The payment processor argued that, under the agreement’s indemnification clause and provision covering third-party fees and charges, the merchant retained liability for assessments passed down from the card brands’ acquiring bank. The district court, however, granted summary judgment to the merchant, finding that the merchant was not liable for the card brands’ assessments. The court further ruled that the payment processor materially breached the agreement when it diverted funds to reimburse itself.
On review, the 6th Circuit agreed with the lower court that the assessments “constituted consequential damages” and that the agreement exempted consequential damages from liability under a “conspicuous limitation” to the indemnification clause. According to the 6th Circuit, the “data breaches, resulting reimbursement to cardholders, and levying of assessments, though natural results” of the merchant’s failure to comply with the Payment Card Industry's Data Security Standards, “did not necessarily follow from it.” In addition, the appellate court agreed with the district court’s holding that third-party fees and charges in the contract refer to routine charges associated with card processing services rather than liability for a data breach. The appellate court also concurred that the payment processor’s decision to withhold routine payment card transactions, constituted a material breach of the agreement.
On May 21, the FTC announced a payment processor, its CEO and owner, and two other officers (collectively, “defendants”) agreed to settle charges that they knowingly processed fraudulent transactions to consumers’ accounts in violation of the FTC Act. According to the FTC’s complaint, the defendants allegedly assisted merchants, who were engaged in fraud, in hiding their activities from banks and credit card networks. The defendants allegedly (i) created fake foreign shell companies to open accounts in their names; (ii) submitted dummy websites and other false information to merchant banks; and (iii) worked to evade card network rules and monitoring designed to prevent fraud. The settlement order against the processing company and its CEO imposes a judgment of over $110 million, which is partially suspended due to the inability to pay. The settlement order against one officer imposes a judgment of over $300,000, which is suspended due to the inability to pay. The settlement order against the second officer, the company’s Chief Operating Officer, imposes a $1 million judgment. Each order imposes a permanent ban on the defendants from, among other things, engaging in payment processing and credit card laundering, whether directly or through an intermediary.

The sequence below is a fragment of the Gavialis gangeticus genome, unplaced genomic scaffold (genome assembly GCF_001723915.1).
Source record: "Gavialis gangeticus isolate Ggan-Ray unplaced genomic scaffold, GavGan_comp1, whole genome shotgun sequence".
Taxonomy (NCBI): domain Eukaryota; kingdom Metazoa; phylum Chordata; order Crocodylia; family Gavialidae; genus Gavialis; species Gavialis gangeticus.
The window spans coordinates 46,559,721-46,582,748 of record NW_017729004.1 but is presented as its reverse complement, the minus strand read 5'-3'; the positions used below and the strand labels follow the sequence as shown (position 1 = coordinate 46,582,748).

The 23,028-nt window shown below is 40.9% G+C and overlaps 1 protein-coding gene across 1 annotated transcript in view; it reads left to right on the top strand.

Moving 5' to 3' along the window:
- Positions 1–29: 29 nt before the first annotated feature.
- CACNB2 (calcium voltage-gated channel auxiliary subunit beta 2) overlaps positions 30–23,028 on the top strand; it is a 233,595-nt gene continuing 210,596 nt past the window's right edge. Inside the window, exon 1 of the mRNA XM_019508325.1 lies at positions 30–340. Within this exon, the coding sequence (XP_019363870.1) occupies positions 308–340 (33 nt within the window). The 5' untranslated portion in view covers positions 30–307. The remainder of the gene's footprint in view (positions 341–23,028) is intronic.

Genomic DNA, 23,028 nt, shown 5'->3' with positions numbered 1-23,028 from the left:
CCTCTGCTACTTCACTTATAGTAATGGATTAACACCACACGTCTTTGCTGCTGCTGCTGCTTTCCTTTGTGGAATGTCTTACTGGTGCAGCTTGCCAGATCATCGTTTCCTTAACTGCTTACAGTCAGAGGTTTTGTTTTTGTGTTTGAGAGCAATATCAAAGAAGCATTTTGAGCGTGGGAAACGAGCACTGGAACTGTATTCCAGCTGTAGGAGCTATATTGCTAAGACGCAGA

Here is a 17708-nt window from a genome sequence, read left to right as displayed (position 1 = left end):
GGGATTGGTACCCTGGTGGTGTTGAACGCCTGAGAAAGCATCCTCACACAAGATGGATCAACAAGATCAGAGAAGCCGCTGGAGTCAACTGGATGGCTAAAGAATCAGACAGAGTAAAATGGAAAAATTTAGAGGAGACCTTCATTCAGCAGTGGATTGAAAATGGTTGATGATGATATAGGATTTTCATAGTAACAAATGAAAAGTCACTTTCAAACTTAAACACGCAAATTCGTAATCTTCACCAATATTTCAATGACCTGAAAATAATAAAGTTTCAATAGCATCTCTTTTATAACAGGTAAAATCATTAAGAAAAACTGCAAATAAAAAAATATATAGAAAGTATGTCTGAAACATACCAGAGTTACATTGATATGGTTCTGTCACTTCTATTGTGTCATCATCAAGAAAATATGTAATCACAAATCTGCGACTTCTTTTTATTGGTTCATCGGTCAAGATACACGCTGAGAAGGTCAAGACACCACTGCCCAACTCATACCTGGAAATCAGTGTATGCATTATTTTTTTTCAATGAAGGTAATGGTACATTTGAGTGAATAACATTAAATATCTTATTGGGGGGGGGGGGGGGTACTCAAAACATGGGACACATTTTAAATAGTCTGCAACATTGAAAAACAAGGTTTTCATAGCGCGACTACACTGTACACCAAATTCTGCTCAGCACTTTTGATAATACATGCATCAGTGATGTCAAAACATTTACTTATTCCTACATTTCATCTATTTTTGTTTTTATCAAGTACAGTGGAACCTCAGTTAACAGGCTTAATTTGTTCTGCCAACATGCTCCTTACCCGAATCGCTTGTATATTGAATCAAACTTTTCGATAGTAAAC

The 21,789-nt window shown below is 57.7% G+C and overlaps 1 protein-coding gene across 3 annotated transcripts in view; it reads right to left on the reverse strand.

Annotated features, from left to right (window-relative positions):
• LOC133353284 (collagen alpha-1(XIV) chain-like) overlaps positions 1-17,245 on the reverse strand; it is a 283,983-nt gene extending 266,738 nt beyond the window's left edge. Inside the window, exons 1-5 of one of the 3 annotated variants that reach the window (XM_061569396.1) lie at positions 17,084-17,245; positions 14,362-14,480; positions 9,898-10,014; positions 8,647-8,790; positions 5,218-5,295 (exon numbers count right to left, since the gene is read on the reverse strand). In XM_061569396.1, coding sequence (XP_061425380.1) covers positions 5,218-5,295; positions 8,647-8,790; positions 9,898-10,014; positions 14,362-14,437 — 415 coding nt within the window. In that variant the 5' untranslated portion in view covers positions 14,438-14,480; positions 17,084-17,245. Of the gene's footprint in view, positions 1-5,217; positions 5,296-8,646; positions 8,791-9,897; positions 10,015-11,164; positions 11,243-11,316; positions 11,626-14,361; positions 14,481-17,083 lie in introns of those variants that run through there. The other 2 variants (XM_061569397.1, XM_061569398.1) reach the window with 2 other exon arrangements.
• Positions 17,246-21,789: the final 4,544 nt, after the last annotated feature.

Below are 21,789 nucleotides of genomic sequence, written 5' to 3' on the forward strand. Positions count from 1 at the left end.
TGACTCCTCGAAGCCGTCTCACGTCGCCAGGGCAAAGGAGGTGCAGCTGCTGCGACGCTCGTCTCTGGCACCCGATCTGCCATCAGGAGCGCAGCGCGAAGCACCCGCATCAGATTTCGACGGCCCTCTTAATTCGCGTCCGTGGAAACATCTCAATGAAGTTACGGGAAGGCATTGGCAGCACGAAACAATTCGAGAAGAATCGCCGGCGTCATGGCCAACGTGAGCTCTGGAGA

On April 16, the U.S. District Court for the Northern District of California granted final approval to a $7.5 million class action settlement resolving allegations that a payment processor and its sales representative violated the TCPA by using an autodialer for telemarketing purposes without first obtaining consumers’ prior express consent. The settlement terms also require the defendants to pay roughly $1.8 million in attorneys’ fees. According to the second amended complaint, the sales representative placed pre-recorded calls to potential clients on behalf of the payment processor through the use of an autodialer, including consumers who had not consented to receiving the calls. The plaintiff further alleged that the payment processor also violated the TCPA by sending facsimile advertisements that did not contain a “Compliant Opt Out Notice” to recipients. The parties reached a preliminary settlement last August following discovery and mediation.
On April 11, the FTC announced that a payment processing company and its owner agreed to a $1.8 million settlement resolving allegations that the company repeatedly violated a 2009 court order. That order found that the payment processer knowingly or consciously avoided knowing that debit card transactions it processed, on behalf of an allegedly fraudulent enterprise, were not authorized by the consumers. The FTC alleged that the company violated the 2009 order by, among other things, (i) failing to engage in a reasonable investigation of prospective clients before processing payments on their behalf; (ii) failing to monitor clients’ transactions to ensure that clients were not engaged in illegal behavior; and (iii) failing to adhere to administrative requirements of the order, including submitting a written compliance report to the agency. In addition to the monetary penalty, the new settlement permanently bans the company from working as a payment processor and subjects the company to reporting and recordkeeping requirements.